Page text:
College graduates generally are more employable, have higher lifetime income, and have more opportunities for promotion over the course of their lives. Â Many of today’s students go into college for increased professional opportunities, but not all of them make the connection between their college education and the professional life they dream for themselves. The college schedule is dense and doesn’t leave much extra room or energy for career exploration (let alone anything else). That’s why it’s especially important that a career mindset is incorporated into an outlook of planning beginning the summer before freshmen year. By talking about careers early and encouraging real-world experiences, students are much more likely to land a job straight out of college.
Consider this scenario. Â A recent college grad walks into an office without an interview asking if the company has a paid or internship position.While the company had no openings, the manager decided to interview the grad anyway. Â It Â didn’t take long to see this candidate hadn’t come prepared. He had a resume and a college degree, even an internship in a related field, but still came off as incomplete. After this interview, the manager realized he was the perfect example of the disconnect between education and career. No manager is going to take a risk on a graduate if they are not prepared.
The following are five things that would have helped this new college graduate represent himself better:
Have a complete resume:Â This job seeker listed basic information under the fields Education, Experience, and Skills. However, nothing on his resume made him unique. The resume didn’t answer what position he hoped to fill, what he could bring to the company, or any skills he possessed that are needed for a job in editorial.
Have at least two references:Â This job seeker had experience volunteering and had an internship in college. These would have been strong references, however, he came prepared with no references written references and no mention of anyone in particular who could speak to his skills and abilities.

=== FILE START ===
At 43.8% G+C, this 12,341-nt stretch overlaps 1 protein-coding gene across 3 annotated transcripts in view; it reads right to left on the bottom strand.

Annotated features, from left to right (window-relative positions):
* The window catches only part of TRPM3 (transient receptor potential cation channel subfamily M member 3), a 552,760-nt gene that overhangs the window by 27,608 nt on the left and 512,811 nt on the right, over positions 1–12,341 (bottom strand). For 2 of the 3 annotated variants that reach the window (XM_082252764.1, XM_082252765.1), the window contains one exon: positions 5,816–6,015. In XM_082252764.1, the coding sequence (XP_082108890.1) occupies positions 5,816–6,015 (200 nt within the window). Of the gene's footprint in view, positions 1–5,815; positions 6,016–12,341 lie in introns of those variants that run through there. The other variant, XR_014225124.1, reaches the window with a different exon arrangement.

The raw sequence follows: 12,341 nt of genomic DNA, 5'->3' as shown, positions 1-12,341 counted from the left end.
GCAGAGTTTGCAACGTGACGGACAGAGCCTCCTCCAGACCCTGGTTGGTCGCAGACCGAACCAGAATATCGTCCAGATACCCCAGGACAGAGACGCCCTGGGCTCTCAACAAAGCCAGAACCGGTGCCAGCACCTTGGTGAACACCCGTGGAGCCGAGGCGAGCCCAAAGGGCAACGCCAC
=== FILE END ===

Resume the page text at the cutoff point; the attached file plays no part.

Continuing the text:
Research the company you are interviewing at:Â When asked what he could contribute to the company or why he wanted a position, he didn’t have any specific answers. A company’s website and social media presence tells a lot about what they do as a company. Had he researched the company online, he could have come prepared with specific questions and ideas for how he could help contribute to the mission.
Know the answer to questions like “Where do you see yourself in five years?” and/or “What is your ideal job?”:Â Many college grads know exactly what they want to do when they get out of college. Others go for their degree first and feel around for careers later. No matter which they are, they should come prepared with an idea of what they hope to do in their career, especially if they are actively searching for a job at a company. It is okay if that is a general idea; an employer is looking for your thought process and if you have no idea your larger goals and planning appear weak.
Show enthusiasm for the company you are interviewing with:Â By not coming prepared with specific interests, tailored questions, and knowledge of the company, this job seeker showed the company that they were one stop on a list of many others– no more special than securing a minimum wage job in fast food. Â With few customizations to his resume, some research, and a few questions about the company, he could have powerfully positioned his attitude and skills in a way to add value to the company, at least as an intern.
This job seeker was going through the motions of finding a job, but was lost as far as what to do when he got there. The biggest lesson we should learn from a job seeker such as this is toÂ be prepared. If you aren’t sure how to write a resume, use a template from the internet or KEYS TO BUSINESS COMMUNICATION. Stage mock interviews with your friends or family and practice answering the most common interview questions. There are many creative ways job seekers can prepare for an interview and many ways all of them can stand out as unique. Â The way you prepare for, plan, and execute your interview is the biggest indicator a prospective employer has on the work and value you might contribute. Make it sterling.
For students just starting college, it’s never too early to start planning for your career. Entering freshmen can prepare with LifeBound’sÂ MAJORING IN THE REST OF YOUR LIFEÂ to learn about the value of internships, how to get involved at school, and how to land a job out of college.Â It’s the best $13.95 you’ll spend toward your career.